All of which goes without mentioning the fact that Beijing also vetoed the Moroccan draft, rather than abstaining. There’s no real reason to assume that China will sit back on this one and let Russia take the lead, especially considering its earlier veto was ideological opposed to relating to ties to Syria. And we’ve heard no such word from China that they’re also backing the Arab League’s new initiative.
Which brings us to why the Arab League requesting a peacekeeping force is poor policy. Fun fact: when launching peacekeeping missions, it helps when there’s a peace to keep. There clearly is not such a peace currently, not with anti-aircraft weapons being fired into random houses in Homs. And there will be even less of one once the “material support” to the FSA comes through. Who honestly believes that sending lightly armed forces into an increasing civil war situation is a good idea?
Further, traditional peacekeeping operations have had the mandate of keeping two warring sides apart once a peace agreement or ceasefire has been agreed to. This takes place under the auspices of Chapter “VI and a Half” of the UN Charter, as it falls somewhere between the Chapter VI provisions for peaceful solutions to conflicts and Chapter VII enforcement mechanisms. As such, one of the important provisos in these missions is that the host country either invites the United Nations within its borders, or acquiesces as part of a ceasefire deal. There is little chance of that occurring in Syria, which has already rejected the entire notion of such a mission.
Which means that in order to get past Syrian sovereignty on the matter, a resolution will have to be passed under Chapter VII. And with the lack of a ceasefire, the mandate for any blue helmets that manage to get deployed will have to be particularly robust if its to have any hope of protecting civilians, which would entail firing on both the FSA and the Syrian Armed Forces. This all makes me wonder just what it was that Russia has agreed to.
What’s more, as Vanessa Parra asked earlier, which states would contribute forces to such a “peacekeeping” operation? Troop contributing countries (TCC) are already stretched thin, when you consider that not a single peacekeeping operation is fully staffed up to the maximum afforded under its mandate. And the majority of those missions are actual peacekeeping missions, rather than peace-enforcing. The only country I’ve seen so far that has been interested in intervention in Syria has been Qatar; even Turkey is hedging its bets, making it unclear whether they would donate ground forces to such a mission.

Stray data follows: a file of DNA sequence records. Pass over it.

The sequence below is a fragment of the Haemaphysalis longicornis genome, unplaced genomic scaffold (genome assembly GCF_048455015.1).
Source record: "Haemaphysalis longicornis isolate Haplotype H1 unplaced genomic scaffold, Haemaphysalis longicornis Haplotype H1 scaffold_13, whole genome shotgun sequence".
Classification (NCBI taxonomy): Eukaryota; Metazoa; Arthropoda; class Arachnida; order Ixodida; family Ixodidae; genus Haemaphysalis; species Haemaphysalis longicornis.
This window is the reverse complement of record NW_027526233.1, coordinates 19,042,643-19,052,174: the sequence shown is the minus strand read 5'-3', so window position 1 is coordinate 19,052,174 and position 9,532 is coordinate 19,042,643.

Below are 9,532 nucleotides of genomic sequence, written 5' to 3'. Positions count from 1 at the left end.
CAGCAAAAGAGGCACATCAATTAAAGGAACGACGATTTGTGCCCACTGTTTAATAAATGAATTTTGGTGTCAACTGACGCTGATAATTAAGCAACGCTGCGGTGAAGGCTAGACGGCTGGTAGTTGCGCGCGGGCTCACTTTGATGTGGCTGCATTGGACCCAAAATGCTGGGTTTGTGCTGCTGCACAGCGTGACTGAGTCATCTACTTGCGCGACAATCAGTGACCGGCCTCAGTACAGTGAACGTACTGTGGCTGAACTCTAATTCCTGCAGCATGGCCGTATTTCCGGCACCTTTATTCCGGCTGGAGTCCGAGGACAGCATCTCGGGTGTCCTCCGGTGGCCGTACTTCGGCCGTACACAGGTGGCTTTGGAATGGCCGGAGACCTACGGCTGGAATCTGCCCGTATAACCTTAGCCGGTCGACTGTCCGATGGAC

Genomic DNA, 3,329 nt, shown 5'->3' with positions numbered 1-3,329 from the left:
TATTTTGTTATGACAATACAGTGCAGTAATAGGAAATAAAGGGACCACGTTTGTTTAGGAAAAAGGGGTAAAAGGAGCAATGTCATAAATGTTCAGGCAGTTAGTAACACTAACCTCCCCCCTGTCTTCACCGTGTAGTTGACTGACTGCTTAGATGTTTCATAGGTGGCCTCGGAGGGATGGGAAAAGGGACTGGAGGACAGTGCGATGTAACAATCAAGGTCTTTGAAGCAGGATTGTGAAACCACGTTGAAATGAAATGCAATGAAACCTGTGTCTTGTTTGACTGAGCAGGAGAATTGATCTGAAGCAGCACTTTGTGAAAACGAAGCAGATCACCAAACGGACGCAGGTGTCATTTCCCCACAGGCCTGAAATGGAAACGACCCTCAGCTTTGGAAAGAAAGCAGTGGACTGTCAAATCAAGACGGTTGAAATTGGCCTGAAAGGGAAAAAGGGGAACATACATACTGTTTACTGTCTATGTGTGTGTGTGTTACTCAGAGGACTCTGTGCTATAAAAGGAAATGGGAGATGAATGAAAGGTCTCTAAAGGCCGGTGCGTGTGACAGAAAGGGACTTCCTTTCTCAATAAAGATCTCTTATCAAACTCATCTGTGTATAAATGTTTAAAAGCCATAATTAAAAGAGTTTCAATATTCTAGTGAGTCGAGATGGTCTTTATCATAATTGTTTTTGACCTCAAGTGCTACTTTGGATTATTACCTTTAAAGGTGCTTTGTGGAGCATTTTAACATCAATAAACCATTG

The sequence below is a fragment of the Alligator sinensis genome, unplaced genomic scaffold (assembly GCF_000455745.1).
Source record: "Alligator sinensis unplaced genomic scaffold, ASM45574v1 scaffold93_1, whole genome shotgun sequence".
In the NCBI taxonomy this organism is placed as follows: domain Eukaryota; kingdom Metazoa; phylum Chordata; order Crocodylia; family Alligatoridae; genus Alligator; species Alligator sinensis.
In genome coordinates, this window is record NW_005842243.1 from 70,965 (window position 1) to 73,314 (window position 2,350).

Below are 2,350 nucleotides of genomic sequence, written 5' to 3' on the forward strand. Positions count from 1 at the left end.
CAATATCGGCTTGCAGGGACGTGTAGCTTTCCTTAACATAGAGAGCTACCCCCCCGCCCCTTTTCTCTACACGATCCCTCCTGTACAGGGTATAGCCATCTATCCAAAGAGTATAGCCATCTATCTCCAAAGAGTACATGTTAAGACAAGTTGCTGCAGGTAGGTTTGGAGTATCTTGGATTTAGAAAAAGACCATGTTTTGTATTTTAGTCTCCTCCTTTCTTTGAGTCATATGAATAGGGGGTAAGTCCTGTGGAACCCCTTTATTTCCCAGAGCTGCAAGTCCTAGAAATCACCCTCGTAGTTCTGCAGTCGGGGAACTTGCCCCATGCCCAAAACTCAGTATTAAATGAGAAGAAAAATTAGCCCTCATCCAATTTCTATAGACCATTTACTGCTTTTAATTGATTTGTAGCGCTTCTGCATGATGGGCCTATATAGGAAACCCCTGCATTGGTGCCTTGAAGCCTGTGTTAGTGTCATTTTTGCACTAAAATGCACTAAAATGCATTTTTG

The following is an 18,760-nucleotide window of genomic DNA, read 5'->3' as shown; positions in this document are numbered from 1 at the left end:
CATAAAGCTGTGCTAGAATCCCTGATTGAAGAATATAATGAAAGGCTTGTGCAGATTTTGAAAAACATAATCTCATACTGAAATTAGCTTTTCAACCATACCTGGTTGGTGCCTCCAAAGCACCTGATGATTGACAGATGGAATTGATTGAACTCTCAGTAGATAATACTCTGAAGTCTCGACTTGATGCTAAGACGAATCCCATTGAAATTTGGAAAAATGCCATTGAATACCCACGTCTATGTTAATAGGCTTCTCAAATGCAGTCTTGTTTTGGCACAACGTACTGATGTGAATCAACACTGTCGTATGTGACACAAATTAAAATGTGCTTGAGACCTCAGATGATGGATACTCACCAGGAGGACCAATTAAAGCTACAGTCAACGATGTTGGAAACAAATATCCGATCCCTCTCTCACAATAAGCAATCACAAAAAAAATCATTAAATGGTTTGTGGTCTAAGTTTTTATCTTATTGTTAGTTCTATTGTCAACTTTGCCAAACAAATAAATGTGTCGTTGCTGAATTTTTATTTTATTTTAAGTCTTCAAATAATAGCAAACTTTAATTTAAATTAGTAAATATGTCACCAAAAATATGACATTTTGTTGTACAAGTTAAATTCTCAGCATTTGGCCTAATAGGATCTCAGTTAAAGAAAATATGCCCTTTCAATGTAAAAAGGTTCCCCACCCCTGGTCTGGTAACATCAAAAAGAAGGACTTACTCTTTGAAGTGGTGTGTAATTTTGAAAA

I get that the Arab League is attempting to rehabilitate its reputation from being a club for kings and dictators, into a force for good. More cynically, they’re trying to deprive Iran of one of its few remaining allies in the region. That’s fine; never let it be said that doing the right thing and doing something in your own interest are mutually exclusive. But I can’t get behind their push for a peacekeeping force.
A UN-LAS peacekeeping force manages to both be a poor idea in terms of actually being able to be implemented, as well as politically. When Russia or China force a weakening of the resolution or a veto, or Council members balk at the idea of sending forces into active combat, or any of the many other problems with this proposal, the Arab League’s credibility will suffer. The correct order of operations here: pass the draft resolution supporting the political transition in the General Assembly; get a political deal, somehow; then start talking about peacekeeping. To do otherwise is a mistake that the people of Syria can ill afford.